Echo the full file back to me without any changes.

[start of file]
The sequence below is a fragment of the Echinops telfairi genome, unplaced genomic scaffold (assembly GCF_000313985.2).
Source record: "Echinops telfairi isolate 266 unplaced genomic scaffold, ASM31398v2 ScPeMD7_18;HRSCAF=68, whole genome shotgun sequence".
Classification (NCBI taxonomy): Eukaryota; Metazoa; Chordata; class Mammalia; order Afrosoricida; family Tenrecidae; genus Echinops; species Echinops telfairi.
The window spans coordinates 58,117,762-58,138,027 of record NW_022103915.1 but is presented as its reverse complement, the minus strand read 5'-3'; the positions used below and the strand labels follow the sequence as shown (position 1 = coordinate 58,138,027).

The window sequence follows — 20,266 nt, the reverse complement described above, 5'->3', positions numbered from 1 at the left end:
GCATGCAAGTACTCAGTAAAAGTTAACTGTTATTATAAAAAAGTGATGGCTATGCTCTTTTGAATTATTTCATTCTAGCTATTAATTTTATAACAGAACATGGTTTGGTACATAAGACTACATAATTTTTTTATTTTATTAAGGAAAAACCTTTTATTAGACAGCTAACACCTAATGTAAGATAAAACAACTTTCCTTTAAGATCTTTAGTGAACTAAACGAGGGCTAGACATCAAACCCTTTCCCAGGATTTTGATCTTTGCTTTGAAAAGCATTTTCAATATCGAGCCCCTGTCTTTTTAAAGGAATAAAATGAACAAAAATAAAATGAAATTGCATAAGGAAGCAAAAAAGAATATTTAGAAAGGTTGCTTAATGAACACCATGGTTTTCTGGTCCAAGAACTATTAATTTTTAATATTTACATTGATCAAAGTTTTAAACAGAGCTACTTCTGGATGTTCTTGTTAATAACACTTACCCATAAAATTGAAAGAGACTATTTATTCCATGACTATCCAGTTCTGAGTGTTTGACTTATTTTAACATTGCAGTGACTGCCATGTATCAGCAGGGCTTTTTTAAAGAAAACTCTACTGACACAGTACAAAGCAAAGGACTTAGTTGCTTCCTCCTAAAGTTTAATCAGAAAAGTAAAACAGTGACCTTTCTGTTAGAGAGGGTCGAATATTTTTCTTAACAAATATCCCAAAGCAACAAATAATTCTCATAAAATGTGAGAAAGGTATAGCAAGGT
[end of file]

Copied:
The sequence below is a fragment of the Echinops telfairi genome, unplaced genomic scaffold (assembly GCF_000313985.2).
Source record: "Echinops telfairi isolate 266 unplaced genomic scaffold, ASM31398v2 ScPeMD7_18;HRSCAF=68, whole genome shotgun sequence".
Classification (NCBI taxonomy): Eukaryota; Metazoa; Chordata; class Mammalia; order Afrosoricida; family Tenrecidae; genus Echinops; species Echinops telfairi.
The window spans coordinates 58,117,762-58,138,027 of record NW_022103915.1 but is presented as its reverse complement, the minus strand read 5'-3'; the positions used below and the strand labels follow the sequence as shown (position 1 = coordinate 58,138,027).

The window sequence follows — 20,266 nt, the reverse complement described above, 5'->3', positions numbered from 1 at the left end:
GCATGCAAGTACTCAGTAAAAGTTAACTGTTATTATAAAAAAGTGATGGCTATGCTCTTTTGAATTATTTCATTCTAGCTATTAATTTTATAACAGAACATGGTTTGGTACATAAGACTACATAATTTTTTTATTTTATTAAGGAAAAACCTTTTATTAGACAGCTAACACCTAATGTAAGATAAAACAACTTTCCTTTAAGATCTTTAGTGAACTAAACGAGGGCTAGACATCAAACCCTTTCCCAGGATTTTGATCTTTGCTTTGAAAAGCATTTTCAATATCGAGCCCCTGTCTTTTTAAAGGAATAAAATGAACAAAAATAAAATGAAATTGCATAAGGAAGCAAAAAAGAATATTTAGAAAGGTTGCTTAATGAACACCATGGTTTTCTGGTCCAAGAACTATTAATTTTTAATATTTACATTGATCAAAGTTTTAAACAGAGCTACTTCTGGATGTTCTTGTTAATAACACTTACCCATAAAATTGAAAGAGACTATTTATTCCATGACTATCCAGTTCTGAGTGTTTGACTTATTTTAACATTGCAGTGACTGCCATGTATCAGCAGGGCTTTTTTAAAGAAAACTCTACTGACACAGTACAAAGCAAAGGACTTAGTTGCTTCCTCCTAAAGTTTAATCAGAAAAGTAAAACAGTGACCTTTCTGTTAGAGAGGGTCGAATATTTTTCTTAACAAATATCCCAAAGCAACAAATAATTCTCATAAAATGTGAGAAAGGTATAGCAAGGT